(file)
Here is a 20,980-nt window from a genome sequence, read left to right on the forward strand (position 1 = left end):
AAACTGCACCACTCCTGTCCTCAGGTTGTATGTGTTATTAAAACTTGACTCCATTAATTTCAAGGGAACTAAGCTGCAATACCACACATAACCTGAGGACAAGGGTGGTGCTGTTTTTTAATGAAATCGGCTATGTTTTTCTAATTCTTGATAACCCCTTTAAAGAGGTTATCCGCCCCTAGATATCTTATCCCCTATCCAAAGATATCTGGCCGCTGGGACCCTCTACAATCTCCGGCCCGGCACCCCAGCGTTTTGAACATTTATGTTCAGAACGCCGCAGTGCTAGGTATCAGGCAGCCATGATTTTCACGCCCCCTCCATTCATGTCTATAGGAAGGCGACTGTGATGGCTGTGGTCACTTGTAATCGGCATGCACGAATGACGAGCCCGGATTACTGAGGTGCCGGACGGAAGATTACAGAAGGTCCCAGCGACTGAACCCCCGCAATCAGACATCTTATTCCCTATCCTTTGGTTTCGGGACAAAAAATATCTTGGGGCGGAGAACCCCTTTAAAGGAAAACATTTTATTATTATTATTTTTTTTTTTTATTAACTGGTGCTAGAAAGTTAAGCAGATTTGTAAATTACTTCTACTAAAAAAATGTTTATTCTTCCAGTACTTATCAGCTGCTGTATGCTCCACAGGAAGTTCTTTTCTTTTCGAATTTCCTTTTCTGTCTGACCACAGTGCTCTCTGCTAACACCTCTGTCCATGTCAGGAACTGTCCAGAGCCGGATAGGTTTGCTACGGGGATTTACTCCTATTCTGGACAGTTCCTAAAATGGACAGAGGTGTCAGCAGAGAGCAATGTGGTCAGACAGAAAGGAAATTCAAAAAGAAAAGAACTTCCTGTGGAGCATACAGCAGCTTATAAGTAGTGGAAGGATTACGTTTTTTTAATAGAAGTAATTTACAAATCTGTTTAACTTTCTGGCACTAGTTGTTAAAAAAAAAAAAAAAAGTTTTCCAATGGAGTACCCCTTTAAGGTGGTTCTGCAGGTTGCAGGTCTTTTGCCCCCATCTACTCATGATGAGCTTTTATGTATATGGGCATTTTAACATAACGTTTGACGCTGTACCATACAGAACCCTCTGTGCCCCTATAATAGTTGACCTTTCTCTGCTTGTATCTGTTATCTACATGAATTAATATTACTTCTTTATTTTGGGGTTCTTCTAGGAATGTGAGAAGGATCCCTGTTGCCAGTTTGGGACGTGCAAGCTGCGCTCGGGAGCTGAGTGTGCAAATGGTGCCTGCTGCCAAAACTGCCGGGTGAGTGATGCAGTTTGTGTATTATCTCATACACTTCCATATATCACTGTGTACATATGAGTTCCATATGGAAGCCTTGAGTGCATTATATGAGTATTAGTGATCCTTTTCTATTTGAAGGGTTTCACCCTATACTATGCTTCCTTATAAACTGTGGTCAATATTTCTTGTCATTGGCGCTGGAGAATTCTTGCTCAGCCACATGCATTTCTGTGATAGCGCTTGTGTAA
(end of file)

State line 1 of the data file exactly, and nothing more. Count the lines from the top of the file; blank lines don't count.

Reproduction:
Here is a 20,980-nt window from a genome sequence, read left to right on the forward strand (position 1 = left end):